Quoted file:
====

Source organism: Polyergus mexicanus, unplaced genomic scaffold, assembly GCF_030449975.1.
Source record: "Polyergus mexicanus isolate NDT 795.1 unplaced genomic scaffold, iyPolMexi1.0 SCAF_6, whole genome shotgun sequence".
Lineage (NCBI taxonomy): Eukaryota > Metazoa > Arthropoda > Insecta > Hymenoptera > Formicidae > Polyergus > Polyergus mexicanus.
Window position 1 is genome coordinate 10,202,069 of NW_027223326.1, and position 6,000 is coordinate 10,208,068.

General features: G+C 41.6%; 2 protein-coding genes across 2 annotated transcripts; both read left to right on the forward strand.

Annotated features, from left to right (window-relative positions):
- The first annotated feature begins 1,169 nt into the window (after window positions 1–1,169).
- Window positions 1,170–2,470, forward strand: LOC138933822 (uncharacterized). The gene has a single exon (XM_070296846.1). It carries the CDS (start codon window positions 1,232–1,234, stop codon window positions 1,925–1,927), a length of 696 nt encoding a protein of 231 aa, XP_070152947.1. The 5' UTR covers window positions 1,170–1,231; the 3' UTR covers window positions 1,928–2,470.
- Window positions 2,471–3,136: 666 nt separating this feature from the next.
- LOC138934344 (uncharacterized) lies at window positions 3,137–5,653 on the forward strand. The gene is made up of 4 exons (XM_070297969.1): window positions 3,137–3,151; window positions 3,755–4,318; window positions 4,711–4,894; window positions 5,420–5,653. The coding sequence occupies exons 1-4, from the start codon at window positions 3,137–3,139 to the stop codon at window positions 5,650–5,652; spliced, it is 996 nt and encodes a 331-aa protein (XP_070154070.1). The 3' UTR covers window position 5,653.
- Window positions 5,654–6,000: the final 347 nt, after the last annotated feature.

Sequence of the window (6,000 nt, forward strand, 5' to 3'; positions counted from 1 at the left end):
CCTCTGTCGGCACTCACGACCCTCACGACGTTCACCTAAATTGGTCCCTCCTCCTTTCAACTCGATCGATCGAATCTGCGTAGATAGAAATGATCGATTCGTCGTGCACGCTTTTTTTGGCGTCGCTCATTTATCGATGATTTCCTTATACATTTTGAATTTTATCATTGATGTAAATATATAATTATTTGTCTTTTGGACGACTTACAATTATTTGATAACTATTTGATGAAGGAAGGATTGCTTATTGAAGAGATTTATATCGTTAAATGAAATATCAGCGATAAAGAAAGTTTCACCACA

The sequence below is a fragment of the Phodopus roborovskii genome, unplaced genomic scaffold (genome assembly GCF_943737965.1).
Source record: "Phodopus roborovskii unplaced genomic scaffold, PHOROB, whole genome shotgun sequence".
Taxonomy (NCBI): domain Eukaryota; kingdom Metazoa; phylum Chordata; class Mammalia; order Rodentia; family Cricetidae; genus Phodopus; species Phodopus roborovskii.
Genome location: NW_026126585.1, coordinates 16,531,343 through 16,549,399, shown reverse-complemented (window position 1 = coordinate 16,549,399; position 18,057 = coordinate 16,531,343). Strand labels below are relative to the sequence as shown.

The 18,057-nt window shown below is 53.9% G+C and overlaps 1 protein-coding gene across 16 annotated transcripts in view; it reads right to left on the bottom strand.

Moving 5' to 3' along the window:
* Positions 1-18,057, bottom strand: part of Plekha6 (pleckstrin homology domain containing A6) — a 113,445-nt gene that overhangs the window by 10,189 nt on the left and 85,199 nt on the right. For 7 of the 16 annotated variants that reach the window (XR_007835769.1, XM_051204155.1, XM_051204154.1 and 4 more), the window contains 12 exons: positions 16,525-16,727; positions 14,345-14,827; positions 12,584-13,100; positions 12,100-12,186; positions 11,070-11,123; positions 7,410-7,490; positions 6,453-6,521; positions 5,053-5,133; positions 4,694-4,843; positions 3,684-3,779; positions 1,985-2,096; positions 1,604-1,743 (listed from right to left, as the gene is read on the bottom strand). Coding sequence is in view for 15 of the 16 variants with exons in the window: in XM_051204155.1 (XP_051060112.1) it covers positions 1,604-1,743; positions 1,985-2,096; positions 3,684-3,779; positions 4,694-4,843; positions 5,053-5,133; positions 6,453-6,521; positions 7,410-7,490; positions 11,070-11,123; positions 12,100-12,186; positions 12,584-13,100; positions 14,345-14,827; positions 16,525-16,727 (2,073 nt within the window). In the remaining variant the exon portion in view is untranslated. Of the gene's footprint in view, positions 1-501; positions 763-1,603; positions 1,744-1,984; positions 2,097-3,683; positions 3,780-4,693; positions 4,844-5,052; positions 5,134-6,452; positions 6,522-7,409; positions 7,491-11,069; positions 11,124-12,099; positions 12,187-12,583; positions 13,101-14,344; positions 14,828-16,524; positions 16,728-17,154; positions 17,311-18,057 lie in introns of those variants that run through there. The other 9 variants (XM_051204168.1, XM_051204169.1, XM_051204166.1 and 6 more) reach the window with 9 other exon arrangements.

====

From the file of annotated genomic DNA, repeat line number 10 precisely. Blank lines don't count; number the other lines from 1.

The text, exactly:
- LOC138934344 (uncharacterized) lies at window positions 3,137–5,653 on the forward strand. The gene is made up of 4 exons (XM_070297969.1): window positions 3,137–3,151; window positions 3,755–4,318; window positions 4,711–4,894; window positions 5,420–5,653. The coding sequence occupies exons 1-4, from the start codon at window positions 3,137–3,139 to the stop codon at window positions 5,650–5,652; spliced, it is 996 nt and encodes a 331-aa protein (XP_070154070.1). The 3' UTR covers window position 5,653.